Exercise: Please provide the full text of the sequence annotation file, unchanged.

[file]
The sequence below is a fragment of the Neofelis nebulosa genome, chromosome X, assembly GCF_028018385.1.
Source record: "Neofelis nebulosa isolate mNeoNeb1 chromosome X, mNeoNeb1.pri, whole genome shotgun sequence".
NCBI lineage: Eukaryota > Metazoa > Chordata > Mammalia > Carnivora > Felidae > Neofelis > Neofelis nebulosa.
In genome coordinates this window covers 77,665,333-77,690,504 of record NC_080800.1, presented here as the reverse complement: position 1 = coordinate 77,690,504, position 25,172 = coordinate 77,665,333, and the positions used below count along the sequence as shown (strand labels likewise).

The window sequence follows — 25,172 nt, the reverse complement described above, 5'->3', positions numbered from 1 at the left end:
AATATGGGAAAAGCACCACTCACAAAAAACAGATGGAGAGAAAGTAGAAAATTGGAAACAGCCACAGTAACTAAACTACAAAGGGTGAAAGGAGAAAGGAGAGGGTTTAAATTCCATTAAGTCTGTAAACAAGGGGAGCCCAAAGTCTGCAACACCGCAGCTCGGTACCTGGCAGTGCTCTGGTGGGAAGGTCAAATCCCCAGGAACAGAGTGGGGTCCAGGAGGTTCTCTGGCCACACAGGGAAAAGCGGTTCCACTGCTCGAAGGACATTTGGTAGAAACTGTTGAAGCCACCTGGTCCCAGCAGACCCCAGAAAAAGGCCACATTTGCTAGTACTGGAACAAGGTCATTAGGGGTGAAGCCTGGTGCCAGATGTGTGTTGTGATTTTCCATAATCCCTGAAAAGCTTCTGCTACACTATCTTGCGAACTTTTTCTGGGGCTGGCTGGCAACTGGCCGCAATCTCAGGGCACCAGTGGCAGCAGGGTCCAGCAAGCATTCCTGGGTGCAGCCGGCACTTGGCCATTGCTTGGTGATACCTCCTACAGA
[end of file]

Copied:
The sequence below is a fragment of the Neofelis nebulosa genome, chromosome X, assembly GCF_028018385.1.
Source record: "Neofelis nebulosa isolate mNeoNeb1 chromosome X, mNeoNeb1.pri, whole genome shotgun sequence".
NCBI lineage: Eukaryota > Metazoa > Chordata > Mammalia > Carnivora > Felidae > Neofelis > Neofelis nebulosa.
In genome coordinates this window covers 77,665,333-77,690,504 of record NC_080800.1, presented here as the reverse complement: position 1 = coordinate 77,690,504, position 25,172 = coordinate 77,665,333, and the positions used below count along the sequence as shown (strand labels likewise).

The window sequence follows — 25,172 nt, the reverse complement described above, 5'->3', positions numbered from 1 at the left end:
AATATGGGAAAAGCACCACTCACAAAAAACAGATGGAGAGAAAGTAGAAAATTGGAAACAGCCACAGTAACTAAACTACAAAGGGTGAAAGGAGAAAGGAGAGGGTTTAAATTCCATTAAGTCTGTAAACAAGGGGAGCCCAAAGTCTGCAACACCGCAGCTCGGTACCTGGCAGTGCTCTGGTGGGAAGGTCAAATCCCCAGGAACAGAGTGGGGTCCAGGAGGTTCTCTGGCCACACAGGGAAAAGCGGTTCCACTGCTCGAAGGACATTTGGTAGAAACTGTTGAAGCCACCTGGTCCCAGCAGACCCCAGAAAAAGGCCACATTTGCTAGTACTGGAACAAGGTCATTAGGGGTGAAGCCTGGTGCCAGATGTGTGTTGTGATTTTCCATAATCCCTGAAAAGCTTCTGCTACACTATCTTGCGAACTTTTTCTGGGGCTGGCTGGCAACTGGCCGCAATCTCAGGGCACCAGTGGCAGCAGGGTCCAGCAAGCATTCCTGGGTGCAGCCGGCACTTGGCCATTGCTTGGTGATACCTCCTACAGA